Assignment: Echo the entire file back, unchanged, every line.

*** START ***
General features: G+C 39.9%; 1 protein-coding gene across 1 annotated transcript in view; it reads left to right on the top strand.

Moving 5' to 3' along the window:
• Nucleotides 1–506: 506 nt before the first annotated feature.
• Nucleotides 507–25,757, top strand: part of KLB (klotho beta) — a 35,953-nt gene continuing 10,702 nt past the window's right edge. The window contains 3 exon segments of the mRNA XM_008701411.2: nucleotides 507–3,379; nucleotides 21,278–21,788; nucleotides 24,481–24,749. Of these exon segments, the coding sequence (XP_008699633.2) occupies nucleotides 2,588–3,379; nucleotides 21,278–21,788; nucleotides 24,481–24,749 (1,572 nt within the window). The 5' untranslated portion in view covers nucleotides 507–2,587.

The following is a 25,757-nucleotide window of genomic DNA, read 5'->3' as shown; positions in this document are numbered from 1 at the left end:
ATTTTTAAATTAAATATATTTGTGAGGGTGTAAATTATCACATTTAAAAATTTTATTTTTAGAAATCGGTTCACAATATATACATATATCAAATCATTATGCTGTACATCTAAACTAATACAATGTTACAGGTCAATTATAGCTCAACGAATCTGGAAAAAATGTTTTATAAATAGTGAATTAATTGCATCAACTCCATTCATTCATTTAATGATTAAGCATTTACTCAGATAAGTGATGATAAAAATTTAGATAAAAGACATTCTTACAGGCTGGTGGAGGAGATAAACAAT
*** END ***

General features: G+C 39.9%; 1 protein-coding gene across 1 annotated transcript in view; it reads left to right on the top strand.

Moving 5' to 3' along the window:
• Nucleotides 1–506: 506 nt before the first annotated feature.
• Nucleotides 507–25,757, top strand: part of KLB (klotho beta) — a 35,953-nt gene continuing 10,702 nt past the window's right edge. The window contains 3 exon segments of the mRNA XM_008701411.2: nucleotides 507–3,379; nucleotides 21,278–21,788; nucleotides 24,481–24,749. Of these exon segments, the coding sequence (XP_008699633.2) occupies nucleotides 2,588–3,379; nucleotides 21,278–21,788; nucleotides 24,481–24,749 (1,572 nt within the window). The 5' untranslated portion in view covers nucleotides 507–2,587.

The following is a 25,757-nucleotide window of genomic DNA, read 5'->3' as shown; positions in this document are numbered from 1 at the left end:
ATTTTTAAATTAAATATATTTGTGAGGGTGTAAATTATCACATTTAAAAATTTTATTTTTAGAAATCGGTTCACAATATATACATATATCAAATCATTATGCTGTACATCTAAACTAATACAATGTTACAGGTCAATTATAGCTCAACGAATCTGGAAAAAATGTTTTATAAATAGTGAATTAATTGCATCAACTCCATTCATTCATTTAATGATTAAGCATTTACTCAGATAAGTGATGATAAAAATTTAGATAAAAGACATTCTTACAGGCTGGTGGAGGAGATAAACAAT